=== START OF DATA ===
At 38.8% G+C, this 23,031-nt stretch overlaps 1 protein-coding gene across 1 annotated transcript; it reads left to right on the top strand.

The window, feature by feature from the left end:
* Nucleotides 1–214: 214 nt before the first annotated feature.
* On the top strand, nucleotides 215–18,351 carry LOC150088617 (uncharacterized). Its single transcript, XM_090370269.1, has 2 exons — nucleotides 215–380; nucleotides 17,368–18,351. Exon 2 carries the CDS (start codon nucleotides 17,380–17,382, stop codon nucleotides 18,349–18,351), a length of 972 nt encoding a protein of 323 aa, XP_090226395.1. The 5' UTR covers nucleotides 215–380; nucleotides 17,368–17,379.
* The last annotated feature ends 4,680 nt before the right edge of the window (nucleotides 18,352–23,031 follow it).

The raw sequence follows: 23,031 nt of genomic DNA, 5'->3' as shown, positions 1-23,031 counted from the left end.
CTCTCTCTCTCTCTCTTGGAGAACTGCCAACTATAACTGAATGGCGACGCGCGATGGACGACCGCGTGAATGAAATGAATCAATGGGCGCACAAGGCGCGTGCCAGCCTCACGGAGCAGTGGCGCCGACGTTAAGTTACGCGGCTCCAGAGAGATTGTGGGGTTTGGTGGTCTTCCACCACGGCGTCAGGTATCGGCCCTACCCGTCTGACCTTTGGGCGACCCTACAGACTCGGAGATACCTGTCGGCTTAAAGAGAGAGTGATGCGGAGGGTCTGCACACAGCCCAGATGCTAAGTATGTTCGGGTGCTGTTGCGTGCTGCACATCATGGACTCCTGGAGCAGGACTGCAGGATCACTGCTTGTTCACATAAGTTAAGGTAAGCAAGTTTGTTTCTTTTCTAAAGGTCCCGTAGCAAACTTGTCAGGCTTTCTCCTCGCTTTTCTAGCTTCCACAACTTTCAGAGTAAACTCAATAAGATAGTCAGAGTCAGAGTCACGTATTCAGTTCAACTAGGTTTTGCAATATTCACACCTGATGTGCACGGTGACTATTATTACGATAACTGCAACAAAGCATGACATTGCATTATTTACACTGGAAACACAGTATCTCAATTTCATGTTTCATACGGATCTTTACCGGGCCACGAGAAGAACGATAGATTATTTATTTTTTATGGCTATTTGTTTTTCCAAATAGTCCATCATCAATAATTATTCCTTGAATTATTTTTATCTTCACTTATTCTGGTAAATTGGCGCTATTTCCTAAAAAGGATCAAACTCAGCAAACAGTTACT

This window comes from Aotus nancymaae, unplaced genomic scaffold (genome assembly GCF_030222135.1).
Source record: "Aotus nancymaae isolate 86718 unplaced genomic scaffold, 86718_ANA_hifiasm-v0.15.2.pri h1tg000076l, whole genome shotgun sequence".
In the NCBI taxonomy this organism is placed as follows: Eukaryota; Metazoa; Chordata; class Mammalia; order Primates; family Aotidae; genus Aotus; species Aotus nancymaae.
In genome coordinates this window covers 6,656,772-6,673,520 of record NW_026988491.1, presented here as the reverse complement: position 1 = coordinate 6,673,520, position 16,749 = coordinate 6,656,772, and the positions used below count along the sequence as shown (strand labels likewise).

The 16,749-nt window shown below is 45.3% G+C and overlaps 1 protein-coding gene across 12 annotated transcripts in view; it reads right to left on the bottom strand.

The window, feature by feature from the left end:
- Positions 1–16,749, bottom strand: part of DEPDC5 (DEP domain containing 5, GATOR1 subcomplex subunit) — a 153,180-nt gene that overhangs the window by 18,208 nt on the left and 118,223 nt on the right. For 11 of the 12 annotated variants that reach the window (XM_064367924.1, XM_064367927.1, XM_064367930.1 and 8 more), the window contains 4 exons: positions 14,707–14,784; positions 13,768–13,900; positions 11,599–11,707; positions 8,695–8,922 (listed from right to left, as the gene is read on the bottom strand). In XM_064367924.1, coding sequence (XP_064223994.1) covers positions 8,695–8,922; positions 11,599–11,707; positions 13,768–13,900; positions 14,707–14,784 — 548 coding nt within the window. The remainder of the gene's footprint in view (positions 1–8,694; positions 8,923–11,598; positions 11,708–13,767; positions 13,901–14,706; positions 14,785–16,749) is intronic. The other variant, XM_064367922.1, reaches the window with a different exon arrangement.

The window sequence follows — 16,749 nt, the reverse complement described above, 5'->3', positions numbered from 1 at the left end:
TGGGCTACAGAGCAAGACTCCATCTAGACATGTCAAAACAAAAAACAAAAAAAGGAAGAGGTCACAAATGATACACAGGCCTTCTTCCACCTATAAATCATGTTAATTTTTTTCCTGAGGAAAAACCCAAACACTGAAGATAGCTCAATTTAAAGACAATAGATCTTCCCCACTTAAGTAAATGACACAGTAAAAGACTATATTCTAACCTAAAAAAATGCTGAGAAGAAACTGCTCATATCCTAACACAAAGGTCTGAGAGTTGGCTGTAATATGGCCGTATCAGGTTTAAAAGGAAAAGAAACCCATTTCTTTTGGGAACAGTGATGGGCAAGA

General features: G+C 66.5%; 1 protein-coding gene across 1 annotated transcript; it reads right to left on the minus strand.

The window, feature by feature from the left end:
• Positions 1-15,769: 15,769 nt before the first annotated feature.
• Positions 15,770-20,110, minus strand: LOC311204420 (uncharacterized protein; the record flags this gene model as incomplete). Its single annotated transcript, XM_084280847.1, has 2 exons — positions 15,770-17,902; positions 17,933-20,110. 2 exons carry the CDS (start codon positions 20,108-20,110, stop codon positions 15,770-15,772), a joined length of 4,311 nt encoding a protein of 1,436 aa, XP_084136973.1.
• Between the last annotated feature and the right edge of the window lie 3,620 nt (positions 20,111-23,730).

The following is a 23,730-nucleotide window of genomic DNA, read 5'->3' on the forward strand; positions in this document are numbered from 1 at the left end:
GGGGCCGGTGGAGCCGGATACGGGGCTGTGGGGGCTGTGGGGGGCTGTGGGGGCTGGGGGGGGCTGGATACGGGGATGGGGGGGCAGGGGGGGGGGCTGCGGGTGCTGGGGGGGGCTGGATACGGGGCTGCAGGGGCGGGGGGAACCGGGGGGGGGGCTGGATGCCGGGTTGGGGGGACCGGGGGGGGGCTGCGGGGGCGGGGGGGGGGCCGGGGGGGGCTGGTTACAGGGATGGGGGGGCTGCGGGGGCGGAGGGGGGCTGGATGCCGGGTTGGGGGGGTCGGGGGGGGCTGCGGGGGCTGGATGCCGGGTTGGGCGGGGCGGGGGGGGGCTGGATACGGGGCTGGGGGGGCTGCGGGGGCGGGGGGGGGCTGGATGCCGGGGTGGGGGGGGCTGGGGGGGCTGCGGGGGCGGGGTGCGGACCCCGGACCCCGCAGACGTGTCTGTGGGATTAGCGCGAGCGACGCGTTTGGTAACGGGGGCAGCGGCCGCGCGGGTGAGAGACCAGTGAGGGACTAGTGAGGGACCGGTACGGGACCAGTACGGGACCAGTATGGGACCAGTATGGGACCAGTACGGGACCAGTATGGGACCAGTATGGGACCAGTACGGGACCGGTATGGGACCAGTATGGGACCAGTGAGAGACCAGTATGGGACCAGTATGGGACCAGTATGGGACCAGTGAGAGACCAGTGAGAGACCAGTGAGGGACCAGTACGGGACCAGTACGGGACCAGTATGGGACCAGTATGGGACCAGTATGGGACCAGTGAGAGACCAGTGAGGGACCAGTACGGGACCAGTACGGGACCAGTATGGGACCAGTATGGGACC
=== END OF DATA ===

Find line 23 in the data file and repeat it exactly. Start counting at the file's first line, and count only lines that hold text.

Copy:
GGGGCCGGTGGAGCCGGATACGGGGCTGTGGGGGCTGTGGGGGGCTGTGGGGGCTGGGGGGGGCTGGATACGGGGATGGGGGGGCAGGGGGGGGGGCTGCGGGTGCTGGGGGGGGCTGGATACGGGGCTGCAGGGGCGGGGGGAACCGGGGGGGGGGCTGGATGCCGGGTTGGGGGGACCGGGGGGGGGCTGCGGGGGCGGGGGGGGGGCCGGGGGGGGCTGGTTACAGGGATGGGGGGGCTGCGGGGGCGGAGGGGGGCTGGATGCCGGGTTGGGGGGGTCGGGGGGGGCTGCGGGGGCTGGATGCCGGGTTGGGCGGGGCGGGGGGGGGCTGGATACGGGGCTGGGGGGGCTGCGGGGGCGGGGGGGGGCTGGATGCCGGGGTGGGGGGGGCTGGGGGGGCTGCGGGGGCGGGGTGCGGACCCCGGACCCCGCAGACGTGTCTGTGGGATTAGCGCGAGCGACGCGTTTGGTAACGGGGGCAGCGGCCGCGCGGGTGAGAGACCAGTGAGGGACTAGTGAGGGACCGGTACGGGACCAGTACGGGACCAGTATGGGACCAGTATGGGACCAGTACGGGACCAGTATGGGACCAGTATGGGACCAGTACGGGACCGGTATGGGACCAGTATGGGACCAGTGAGAGACCAGTATGGGACCAGTATGGGACCAGTATGGGACCAGTGAGAGACCAGTGAGAGACCAGTGAGGGACCAGTACGGGACCAGTACGGGACCAGTATGGGACCAGTATGGGACCAGTATGGGACCAGTGAGAGACCAGTGAGGGACCAGTACGGGACCAGTACGGGACCAGTATGGGACCAGTATGGGACC